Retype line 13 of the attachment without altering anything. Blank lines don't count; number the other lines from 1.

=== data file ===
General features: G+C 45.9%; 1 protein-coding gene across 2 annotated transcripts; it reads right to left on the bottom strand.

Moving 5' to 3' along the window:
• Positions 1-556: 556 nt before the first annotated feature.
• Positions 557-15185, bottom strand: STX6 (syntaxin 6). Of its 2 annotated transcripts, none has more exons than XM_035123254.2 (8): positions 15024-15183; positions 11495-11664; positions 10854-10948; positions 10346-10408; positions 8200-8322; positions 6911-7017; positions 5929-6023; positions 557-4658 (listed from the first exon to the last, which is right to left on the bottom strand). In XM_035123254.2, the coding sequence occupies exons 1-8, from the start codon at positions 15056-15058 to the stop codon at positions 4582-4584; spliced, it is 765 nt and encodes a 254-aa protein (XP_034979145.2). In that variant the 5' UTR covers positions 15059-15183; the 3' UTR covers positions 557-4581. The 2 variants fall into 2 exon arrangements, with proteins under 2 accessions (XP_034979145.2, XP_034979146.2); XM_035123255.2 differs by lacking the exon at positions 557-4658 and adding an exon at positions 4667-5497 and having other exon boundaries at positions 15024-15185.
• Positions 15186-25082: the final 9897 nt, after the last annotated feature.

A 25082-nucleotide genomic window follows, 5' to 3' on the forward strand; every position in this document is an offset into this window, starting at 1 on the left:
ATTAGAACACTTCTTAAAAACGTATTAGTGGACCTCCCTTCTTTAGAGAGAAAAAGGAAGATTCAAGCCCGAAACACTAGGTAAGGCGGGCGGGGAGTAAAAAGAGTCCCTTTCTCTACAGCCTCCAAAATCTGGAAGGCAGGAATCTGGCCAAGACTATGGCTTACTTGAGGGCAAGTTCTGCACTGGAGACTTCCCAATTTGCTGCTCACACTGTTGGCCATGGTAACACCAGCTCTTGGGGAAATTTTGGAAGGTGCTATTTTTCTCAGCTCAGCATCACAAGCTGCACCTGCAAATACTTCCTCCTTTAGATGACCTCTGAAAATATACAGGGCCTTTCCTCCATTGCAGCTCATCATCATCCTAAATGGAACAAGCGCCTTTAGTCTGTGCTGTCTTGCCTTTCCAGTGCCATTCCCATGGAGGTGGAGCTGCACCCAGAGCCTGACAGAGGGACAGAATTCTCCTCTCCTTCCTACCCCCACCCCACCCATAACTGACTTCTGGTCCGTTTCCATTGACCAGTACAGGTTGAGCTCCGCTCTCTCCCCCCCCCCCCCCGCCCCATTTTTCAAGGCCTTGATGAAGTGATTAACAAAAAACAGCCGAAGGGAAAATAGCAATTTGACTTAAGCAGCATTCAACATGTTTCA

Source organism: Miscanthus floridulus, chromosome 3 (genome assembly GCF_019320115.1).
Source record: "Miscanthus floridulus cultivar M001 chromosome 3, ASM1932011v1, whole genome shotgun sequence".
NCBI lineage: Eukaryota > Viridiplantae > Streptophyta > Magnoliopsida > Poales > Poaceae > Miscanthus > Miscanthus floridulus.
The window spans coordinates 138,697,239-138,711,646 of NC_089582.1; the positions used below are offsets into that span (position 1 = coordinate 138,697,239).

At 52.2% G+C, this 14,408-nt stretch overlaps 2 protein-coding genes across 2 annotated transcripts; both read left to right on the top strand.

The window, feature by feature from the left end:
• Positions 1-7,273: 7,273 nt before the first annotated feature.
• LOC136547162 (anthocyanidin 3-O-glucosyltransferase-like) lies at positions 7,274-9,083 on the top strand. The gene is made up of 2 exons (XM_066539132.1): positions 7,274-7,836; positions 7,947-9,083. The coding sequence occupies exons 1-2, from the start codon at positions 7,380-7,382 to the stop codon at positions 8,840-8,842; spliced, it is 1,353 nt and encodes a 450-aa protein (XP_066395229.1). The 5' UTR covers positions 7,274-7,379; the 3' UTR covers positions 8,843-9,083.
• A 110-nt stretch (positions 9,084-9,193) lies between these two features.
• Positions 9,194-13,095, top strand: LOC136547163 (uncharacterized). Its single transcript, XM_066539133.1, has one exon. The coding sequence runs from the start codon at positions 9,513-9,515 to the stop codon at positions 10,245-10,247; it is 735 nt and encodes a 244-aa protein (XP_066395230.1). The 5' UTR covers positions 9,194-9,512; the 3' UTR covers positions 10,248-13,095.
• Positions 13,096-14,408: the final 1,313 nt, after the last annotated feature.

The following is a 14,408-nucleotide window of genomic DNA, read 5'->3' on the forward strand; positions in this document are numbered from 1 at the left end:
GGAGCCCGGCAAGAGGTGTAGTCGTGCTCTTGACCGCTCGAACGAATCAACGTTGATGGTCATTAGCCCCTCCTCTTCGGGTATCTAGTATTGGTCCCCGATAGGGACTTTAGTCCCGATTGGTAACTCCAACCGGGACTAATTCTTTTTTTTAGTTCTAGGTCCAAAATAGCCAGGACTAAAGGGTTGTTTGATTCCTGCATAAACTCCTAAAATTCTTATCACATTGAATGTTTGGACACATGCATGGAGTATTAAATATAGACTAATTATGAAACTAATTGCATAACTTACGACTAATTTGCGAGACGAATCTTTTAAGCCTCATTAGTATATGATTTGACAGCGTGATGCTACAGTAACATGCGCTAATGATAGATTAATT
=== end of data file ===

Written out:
The window, feature by feature from the left end: